Add salt, pepper and hot sauce to taste.  Take sweetbreads and brains and cut in small pieces.  Add to stew.  Simmer another hour, never boiling.

       Eww!  <gag, choke!>  Can you imagine eating this? 

       (By the way, this picture is one an old-time photographer took of cowboys eating the stew out on the range.)

       What are some of the strangest foods you’ve eaten?  Where were you when you ate it?  How did it taste?

       Let us know, and you’ll be eligible to win an autographed copy of UNTAMED COWBOY and a couple of sparkly Harlequin pens!

       Okay.  I’ll go first.  My Sicilian grandmother used to fry zucchini blossoms, and they were the best!  She’d go out into her garden first thing in the morning when the bright yellow blossoms were open zucchini-blossom.jpg(during the hottest part of the day, they’d close).  Now, maybe you didn’t know there were female and male blossoms, but there are.  The female part bears the fruit, so if you pick those, you won’t have any zucchini.  She’d pick the male blossoms, dip them into beaten eggs, dredge them in seasoned bread crumbs, romano cheese, salt and pepper and fried them.  Mmm.  I can almost smell them now.  A wonderful Italian treat and a treasured memory!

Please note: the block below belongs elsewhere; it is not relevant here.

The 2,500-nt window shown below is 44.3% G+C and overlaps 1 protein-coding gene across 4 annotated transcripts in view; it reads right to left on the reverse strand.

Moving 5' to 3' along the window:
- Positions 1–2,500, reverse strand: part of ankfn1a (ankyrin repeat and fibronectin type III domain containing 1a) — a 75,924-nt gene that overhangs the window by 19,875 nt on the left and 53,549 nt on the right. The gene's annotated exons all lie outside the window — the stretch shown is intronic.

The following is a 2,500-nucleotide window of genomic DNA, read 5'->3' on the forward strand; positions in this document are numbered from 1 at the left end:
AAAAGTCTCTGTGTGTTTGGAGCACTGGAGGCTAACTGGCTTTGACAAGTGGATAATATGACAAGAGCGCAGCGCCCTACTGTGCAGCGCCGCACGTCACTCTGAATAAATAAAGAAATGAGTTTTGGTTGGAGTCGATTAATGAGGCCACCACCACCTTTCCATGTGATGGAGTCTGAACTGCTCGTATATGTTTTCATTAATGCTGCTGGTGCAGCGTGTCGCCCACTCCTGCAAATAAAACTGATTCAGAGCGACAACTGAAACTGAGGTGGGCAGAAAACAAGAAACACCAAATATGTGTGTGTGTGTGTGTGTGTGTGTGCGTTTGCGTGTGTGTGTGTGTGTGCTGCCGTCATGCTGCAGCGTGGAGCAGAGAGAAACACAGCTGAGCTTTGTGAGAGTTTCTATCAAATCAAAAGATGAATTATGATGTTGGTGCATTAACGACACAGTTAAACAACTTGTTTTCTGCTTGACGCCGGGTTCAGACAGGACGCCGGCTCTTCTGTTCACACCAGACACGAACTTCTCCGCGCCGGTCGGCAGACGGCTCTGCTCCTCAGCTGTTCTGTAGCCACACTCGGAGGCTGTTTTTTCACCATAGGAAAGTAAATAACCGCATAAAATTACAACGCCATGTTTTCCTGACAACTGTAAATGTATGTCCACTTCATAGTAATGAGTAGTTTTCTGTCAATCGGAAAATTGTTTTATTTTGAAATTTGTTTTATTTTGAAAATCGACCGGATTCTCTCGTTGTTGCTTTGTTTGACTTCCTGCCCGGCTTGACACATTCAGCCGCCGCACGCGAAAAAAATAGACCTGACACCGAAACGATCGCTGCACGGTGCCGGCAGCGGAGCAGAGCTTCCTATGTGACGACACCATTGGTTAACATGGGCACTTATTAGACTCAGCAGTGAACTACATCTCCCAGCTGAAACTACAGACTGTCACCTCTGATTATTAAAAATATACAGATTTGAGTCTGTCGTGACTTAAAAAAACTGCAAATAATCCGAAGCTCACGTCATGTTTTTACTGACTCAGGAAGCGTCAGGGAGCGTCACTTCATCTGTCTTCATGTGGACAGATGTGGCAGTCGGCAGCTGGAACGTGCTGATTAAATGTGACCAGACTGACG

I look forward to hearing from you!

     And don’t forget to enter our FALL BONANZA CONTEST–just go to the Primrose News Office page, and we’ll tell you how!

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Pam has written 30 romances, most of them historical westerns, but she's proud of her contemporary sweet romances featuring the Blackstone Ranch series published by Tule Publishing, too! Stay up on the latest at

28 thoughts on “That Long River of Brown”

  1. I loved the book Untamed Cowboy!
    Some of the strangest things I’ve eaten…Muscles(yuck) alligator(no matter what anyone says it doe not taste like chicken) and turtle(also not a favorite of mine!!)
    Pam, a little note to you! I love your work!!
    Hugs and love, Crystal

  2. What an interesting blog! I love to learn little known facts.

    Like Crystal, I’ve had alligator (at a restaurant) and thought it was really good….also frog legs and raw oysters. I love, love, love fried chicken liver (my mom cooks the best!) and gizzards. YUM-O!!

  3. Sorry, Pam, but that stew sounds yuck-o!!!! Don’t think I could have eaten that! I would never survive on those reality shows where you have to eat strange things.

    I really have never eaten anything too strange, or at least I don’t remember it!